Long before recent elections reignited old stereotypes about women as the weaker sex who are not up to demanding jobs, Cate Taylor, assistant professor of sociology and gender studies, had been studying whether women are truly more susceptible to stress. Her latest study, which appeared in the July 2016 issue of the American Journal of Sociology, finds that, in fact, men and women show similar responses to workplace stress.
Taylor knows something about the question first-hand: before going to graduate school at Cornell, she worked as a clerk on an options trading floor in San Francisco. “I was a shouter,” she explains, one of the people loudly vying to place orders. “It is a very male-dominated field,” she says, “and though I really enjoyed the work, that experience probably did influence my academic interests.”
Taylor conducted her most recent study by training a group of undergraduate collaborators to mimic the environment of stressful workplaces where women are socially excluded and their competence questioned. Taylor’s undergrad collaborators deliberately conspired to steer conversations with an unsuspecting test subject of the opposite sex to topics the subject would know little about, in order to make the subject feel uncomfortable and marginal. For example, when the test subject was female, three trained male undergrads talked exclusively about topics such as sports and video games.
But Taylor also set up the opposite situation: male test subjects were locked out of conversations by three trained female undergrads who talked only about topics such as shopping and yoga.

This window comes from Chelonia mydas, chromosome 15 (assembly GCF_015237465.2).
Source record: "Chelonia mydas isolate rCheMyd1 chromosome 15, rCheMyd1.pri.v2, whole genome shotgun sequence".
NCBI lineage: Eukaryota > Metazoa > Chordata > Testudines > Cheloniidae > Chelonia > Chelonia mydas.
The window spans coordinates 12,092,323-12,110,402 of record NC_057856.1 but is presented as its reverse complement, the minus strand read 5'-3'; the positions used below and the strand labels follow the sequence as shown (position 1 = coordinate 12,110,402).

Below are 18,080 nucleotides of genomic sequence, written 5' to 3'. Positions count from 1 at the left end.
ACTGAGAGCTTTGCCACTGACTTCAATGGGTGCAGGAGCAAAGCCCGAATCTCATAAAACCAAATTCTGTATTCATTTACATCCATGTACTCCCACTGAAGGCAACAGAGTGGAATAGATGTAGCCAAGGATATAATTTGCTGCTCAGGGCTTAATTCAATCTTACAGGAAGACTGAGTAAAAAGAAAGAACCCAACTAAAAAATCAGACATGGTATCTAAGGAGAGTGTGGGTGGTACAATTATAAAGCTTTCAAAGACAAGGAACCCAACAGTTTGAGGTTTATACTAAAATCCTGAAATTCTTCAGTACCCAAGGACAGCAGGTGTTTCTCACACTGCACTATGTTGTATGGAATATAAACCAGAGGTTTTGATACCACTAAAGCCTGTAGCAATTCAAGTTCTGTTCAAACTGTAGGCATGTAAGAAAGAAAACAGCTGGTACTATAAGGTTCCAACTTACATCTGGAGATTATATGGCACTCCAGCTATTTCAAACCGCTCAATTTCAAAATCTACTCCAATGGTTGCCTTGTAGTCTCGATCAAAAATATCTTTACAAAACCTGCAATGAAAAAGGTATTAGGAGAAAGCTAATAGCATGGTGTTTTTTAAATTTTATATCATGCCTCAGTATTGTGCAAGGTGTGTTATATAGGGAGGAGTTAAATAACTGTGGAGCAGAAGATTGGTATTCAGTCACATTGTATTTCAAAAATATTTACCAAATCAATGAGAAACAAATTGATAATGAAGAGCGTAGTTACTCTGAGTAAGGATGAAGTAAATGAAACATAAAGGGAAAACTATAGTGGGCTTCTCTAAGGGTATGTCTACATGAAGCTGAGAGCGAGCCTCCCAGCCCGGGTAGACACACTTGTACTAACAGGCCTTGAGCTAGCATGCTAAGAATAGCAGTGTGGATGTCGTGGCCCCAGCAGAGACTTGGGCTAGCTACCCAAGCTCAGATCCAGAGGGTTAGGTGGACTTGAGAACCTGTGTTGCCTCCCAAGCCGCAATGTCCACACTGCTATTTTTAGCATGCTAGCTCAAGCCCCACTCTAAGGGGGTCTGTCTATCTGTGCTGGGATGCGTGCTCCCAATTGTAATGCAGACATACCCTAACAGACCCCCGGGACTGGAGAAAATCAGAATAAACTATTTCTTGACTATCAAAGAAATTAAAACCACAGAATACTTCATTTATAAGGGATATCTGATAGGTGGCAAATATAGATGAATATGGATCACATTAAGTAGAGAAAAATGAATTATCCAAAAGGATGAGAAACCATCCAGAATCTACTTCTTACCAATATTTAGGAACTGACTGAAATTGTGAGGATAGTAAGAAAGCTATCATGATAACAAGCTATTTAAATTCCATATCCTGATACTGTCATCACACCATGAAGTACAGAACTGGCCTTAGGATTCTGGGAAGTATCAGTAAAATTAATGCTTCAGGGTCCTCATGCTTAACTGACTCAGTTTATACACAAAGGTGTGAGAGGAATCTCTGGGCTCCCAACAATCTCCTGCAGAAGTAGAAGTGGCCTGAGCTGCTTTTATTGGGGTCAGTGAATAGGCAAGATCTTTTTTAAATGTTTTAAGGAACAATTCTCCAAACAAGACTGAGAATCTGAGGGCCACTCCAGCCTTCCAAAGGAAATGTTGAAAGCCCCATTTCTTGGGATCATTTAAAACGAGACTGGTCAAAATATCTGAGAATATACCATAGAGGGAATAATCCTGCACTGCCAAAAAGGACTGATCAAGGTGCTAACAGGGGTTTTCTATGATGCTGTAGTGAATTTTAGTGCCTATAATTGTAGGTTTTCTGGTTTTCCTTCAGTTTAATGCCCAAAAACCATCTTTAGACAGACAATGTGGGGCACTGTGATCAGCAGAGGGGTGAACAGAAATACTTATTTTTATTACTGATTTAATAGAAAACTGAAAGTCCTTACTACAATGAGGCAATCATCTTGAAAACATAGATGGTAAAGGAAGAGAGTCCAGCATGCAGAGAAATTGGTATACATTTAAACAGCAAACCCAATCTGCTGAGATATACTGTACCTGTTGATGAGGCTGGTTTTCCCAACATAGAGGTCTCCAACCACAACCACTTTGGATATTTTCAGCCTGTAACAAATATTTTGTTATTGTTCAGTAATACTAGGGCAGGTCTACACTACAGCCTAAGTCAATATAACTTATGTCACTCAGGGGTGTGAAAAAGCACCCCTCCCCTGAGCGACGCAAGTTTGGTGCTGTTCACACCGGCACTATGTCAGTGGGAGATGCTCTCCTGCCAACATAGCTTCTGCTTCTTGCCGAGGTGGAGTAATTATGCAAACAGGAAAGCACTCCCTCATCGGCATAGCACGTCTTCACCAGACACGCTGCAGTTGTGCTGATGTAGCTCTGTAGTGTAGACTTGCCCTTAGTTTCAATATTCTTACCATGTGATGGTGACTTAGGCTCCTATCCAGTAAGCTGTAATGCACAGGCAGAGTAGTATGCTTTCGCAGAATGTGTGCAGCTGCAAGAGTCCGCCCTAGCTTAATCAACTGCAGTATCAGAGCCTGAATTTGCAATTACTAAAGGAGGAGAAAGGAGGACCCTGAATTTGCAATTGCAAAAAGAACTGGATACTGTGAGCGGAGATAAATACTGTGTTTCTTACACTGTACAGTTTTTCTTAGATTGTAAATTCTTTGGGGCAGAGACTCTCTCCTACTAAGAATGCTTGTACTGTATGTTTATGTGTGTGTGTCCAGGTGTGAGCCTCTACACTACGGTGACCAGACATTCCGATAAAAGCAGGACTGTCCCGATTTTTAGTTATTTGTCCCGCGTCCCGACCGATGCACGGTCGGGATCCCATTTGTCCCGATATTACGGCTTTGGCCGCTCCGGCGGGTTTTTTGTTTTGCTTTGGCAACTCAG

When Taylor measured cortisol levels in the saliva of the test subjects, she found a rise in both male and female subjects. Because cortisol is a hormone whose levels rise with stress, Taylor’s study thus indicates that workplace stress is caused not by an innate biological susceptibility in women, but by membership in a marginalized minority group.
The topic is important, because stress causes serious health problems like cardiovascular disease and, ultimately, high mortality rates. If stress-induced health problems push women out of lucrative, male-dominated fields like the trading floor where Taylor herself once worked, gender inequality is compounded. “If the workplace climate were less unfriendly to women,” Taylor says, “we might see more women in male-dominated occupations and more parity in pay.”
Taylor is continuing to work on the issue and has already presented two papers on related aspects, which she hopes to publish soon.